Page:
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whooping cough

November 11, 2015 - 1:19pm
posted by Billie Owens in pertussis, whooping cough, Public Health.

Press release from Genesee & Orleans County Health Departments:

Have you and your loved ones been vaccinated against pertussis, more commonly known as, whooping cough? If so, are you still up-to-date or need a booster? If you’re unsure or need a booster it’s time to call your primary care provider.

Whooping cough is a serious and very contagious respiratory disease that can cause long, severe coughing spells and the characteristic “whooping” sound that follows when a person gasps for air. (Click whooping cough sound to hear for yourself or visit http://www.cdc.gov/pertussis/materials/everyone.html). It can present like a common cold at first, but after one or two weeks a person is overcome with coughing spells so violent it likely interferes with eating, drinking and even breathing.

The bacterium is found in the mouth, nose and throat and is spread from person to person by direct contact with mucus or droplets from the infected individual(s). These episodes may occur for one to two months and are more frequent at night.

Currently, Public Health nurses in Genesee and Wyoming counties are investigating confirmed cases of pertussis (whooping cough).

Preventing this highly contagious disease is everyone’s responsibility and the best protection is getting vaccinated! Whooping cough can take a toll on anyone, but it can be deadly for babies as they are especially fragile and are unable to receive the first dose of the vaccine until 2 months old. Severe complications from having whooping cough are more common among infants and young children and may include pneumonia, middle ear infection, loss of appetite, sleep disturbance, syncope (temporary loss of consciousness), dehydration, seizures, encephalopathy (a disorder of the brain), apneic episodes (brief stop in breathing) and death.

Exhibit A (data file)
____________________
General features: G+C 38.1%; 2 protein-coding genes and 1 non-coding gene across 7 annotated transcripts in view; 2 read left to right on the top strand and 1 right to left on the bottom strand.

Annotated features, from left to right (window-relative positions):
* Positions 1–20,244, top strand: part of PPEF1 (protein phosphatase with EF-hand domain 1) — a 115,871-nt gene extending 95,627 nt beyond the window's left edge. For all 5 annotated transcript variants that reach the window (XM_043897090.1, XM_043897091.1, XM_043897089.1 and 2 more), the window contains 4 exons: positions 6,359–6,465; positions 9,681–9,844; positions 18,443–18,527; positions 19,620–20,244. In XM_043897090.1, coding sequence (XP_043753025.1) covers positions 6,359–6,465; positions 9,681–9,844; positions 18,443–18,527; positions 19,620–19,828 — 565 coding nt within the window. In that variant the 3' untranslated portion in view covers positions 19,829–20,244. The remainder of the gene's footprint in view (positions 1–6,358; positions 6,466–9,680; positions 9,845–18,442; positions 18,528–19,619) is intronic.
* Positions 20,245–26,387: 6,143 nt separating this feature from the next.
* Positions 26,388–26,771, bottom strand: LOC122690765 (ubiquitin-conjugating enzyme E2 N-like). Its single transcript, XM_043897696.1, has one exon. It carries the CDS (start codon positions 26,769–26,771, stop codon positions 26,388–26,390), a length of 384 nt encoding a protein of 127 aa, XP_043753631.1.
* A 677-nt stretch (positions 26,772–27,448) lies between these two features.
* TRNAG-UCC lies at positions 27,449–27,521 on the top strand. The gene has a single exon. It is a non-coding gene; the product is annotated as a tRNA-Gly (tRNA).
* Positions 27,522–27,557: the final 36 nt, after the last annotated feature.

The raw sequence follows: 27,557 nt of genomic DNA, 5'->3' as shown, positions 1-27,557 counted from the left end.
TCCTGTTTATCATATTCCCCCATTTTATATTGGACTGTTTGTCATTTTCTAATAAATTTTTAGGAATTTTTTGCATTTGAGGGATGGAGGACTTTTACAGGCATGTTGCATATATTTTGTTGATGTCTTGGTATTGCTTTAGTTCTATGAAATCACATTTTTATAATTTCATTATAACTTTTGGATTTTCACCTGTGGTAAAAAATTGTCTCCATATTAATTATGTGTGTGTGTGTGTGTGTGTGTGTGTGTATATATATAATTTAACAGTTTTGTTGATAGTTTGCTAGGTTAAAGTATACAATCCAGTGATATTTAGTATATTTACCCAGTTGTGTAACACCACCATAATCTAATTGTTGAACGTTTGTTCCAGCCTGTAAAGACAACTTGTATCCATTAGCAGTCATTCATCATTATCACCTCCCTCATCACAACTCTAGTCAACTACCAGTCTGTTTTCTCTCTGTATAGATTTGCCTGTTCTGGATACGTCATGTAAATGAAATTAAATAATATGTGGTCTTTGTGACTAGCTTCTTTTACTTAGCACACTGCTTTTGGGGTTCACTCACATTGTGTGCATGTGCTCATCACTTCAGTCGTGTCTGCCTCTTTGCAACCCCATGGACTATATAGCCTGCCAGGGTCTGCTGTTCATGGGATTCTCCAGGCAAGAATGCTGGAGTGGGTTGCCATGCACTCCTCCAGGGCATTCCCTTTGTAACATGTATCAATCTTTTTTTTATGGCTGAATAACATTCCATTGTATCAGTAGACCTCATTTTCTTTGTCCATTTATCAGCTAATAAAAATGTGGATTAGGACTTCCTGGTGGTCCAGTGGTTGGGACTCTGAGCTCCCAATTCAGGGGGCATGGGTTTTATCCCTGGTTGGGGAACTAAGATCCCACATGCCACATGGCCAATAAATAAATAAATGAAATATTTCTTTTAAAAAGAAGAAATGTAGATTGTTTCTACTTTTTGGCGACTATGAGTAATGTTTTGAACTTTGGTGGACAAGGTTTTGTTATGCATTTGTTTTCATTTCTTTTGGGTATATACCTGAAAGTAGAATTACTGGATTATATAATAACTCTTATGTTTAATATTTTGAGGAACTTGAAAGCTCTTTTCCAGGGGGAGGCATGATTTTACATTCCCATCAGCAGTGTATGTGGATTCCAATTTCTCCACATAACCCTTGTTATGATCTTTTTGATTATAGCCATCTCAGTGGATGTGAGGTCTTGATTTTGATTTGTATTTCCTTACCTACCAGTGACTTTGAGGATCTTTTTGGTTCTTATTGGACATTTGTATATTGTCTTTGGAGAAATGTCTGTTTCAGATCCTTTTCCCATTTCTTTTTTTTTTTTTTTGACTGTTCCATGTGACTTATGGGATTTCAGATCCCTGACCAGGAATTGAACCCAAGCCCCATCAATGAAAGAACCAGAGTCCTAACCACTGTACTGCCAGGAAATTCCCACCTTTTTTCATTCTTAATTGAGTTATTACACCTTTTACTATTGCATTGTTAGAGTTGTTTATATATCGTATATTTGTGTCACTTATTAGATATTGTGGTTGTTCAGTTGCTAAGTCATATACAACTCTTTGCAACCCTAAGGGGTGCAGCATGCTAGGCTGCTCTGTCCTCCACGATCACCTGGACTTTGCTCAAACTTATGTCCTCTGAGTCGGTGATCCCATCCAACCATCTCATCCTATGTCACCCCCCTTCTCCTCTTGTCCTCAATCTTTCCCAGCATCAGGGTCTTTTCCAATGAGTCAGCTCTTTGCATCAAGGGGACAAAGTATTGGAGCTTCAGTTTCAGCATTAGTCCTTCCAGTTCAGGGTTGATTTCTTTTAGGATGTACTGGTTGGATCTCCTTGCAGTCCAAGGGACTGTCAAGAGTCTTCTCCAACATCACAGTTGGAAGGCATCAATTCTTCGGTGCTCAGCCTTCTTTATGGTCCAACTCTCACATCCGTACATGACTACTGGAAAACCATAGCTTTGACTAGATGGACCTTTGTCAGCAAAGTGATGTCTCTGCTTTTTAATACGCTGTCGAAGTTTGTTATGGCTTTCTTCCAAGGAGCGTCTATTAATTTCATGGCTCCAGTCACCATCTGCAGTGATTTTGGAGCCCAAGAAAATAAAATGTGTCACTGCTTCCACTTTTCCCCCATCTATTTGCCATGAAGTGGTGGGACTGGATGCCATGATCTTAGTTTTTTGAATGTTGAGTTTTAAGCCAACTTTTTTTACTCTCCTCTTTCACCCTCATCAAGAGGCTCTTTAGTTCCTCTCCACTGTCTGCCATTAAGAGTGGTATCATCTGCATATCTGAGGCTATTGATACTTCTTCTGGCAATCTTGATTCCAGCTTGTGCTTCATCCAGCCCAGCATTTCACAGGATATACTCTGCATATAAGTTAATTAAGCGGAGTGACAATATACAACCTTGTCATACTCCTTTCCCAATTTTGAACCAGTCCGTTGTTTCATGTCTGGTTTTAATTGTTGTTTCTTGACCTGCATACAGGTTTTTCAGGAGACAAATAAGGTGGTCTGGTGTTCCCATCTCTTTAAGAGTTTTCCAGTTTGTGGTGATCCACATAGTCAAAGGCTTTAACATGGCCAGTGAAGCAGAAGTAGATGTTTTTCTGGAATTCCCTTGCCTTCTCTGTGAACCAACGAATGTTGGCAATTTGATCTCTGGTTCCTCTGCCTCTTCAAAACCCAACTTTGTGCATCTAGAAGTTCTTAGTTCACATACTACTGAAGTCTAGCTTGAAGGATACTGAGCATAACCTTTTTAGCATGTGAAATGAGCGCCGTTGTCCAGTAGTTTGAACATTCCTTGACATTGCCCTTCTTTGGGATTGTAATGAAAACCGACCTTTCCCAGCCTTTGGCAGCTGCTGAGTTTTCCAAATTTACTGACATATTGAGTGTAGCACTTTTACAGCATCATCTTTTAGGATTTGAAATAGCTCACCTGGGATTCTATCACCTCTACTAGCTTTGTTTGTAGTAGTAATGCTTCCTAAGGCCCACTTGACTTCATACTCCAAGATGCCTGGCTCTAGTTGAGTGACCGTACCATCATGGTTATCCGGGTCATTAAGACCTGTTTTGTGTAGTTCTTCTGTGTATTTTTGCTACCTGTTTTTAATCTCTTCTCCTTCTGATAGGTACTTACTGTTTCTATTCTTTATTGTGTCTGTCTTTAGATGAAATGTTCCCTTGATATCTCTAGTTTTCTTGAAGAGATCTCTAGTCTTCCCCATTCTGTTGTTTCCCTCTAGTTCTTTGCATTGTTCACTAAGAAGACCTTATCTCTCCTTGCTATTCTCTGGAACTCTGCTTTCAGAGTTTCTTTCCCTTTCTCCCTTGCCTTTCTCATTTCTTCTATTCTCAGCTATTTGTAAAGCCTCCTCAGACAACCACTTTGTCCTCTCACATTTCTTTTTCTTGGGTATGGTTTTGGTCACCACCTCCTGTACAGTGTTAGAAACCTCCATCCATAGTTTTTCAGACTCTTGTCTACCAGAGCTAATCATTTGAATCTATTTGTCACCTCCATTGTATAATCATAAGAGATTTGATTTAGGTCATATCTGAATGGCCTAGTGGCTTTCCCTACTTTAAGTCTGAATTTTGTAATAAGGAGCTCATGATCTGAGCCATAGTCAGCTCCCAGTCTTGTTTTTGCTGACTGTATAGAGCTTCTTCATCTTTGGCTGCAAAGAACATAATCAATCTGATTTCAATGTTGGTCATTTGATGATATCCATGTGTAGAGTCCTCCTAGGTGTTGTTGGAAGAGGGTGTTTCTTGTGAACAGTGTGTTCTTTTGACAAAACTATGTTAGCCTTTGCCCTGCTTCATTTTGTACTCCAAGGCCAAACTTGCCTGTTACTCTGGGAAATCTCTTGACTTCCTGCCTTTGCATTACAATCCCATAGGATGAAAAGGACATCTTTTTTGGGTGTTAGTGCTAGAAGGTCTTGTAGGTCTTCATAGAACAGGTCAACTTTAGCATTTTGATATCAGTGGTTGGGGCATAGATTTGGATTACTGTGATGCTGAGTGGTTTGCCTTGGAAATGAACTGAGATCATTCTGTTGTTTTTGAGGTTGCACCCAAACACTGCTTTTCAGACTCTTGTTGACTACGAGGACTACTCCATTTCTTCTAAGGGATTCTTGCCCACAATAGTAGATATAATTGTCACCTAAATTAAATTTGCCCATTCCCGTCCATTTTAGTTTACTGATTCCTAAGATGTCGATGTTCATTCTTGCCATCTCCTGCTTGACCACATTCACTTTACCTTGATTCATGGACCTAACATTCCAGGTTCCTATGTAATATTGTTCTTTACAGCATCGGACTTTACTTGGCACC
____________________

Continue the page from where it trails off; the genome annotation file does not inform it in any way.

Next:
If you or a loved one is experiencing symptoms seek medical attention.

There are two versions of the vaccine depending on age:

  • DTap vaccine is given to children 2 months - 6 years old and protects against not only whooping cough but Tetanus and Diphtheria too.  Children should get 5 doses of the DTap vaccine, one dose at each of the following ages: 2 months, 4 months, 6 months, between 15 - 18 months, between 4 - 6 years. 
  • Tdap vaccine is a booster shot that helps protect pre-teens and adults from the same diseases. The first, one-dose, Tdap booster should be given between 11 - 12 years old and every 10 years after that for greatest immunity. During pregnancy, women should get the Tdap vaccine as the antibodies will be passed to the baby, providing protection until they are old enough to receive their first DTap vaccine, and the mother will be protected against spreading whooping cough to her newborn.

According to the Immunization Action Coalition (www.immunize.org), after receiving the properly spaced primary series of DTap or Tdap, approximately 95 percent of people will have protective levels against Diphtheria and 100 percent will have protective levels against tetanus in their blood. Protection levels against pertussis (whooping cough) have an estimated range of 80 – 85 percent.

“Although DTap and Tdap are the best way to protect against whooping cough and potential complications the level of protection decreases over time just the same as Diphtheria and Tetanus ,” said Brenden Bedard, director of Community Health Services for Genesee & Orleans County Health Departments.

“It is also important to use germ prevention practices, too. Regular hand washing with soap is the best but hand sanitizer is a good option when on-the-go. Coughing and sneezing into a tissue or in the inside of your elbow, not sharing personal items, as well as disinfecting shared surfaces are good habits also.”

The single most effective control measure to prevent vaccine-preventable diseases is to maintain the highest possible level of immunization in the community. Babies, teens, adults, and pregnant women need to be vaccinated according to the CDC Recommended Immunization Schedules. Local Health departments and most pharmacies can also assist in providing vaccines although qualifications vary, please call for details.

For more information on DTap/Tdap or Health Department services contact:

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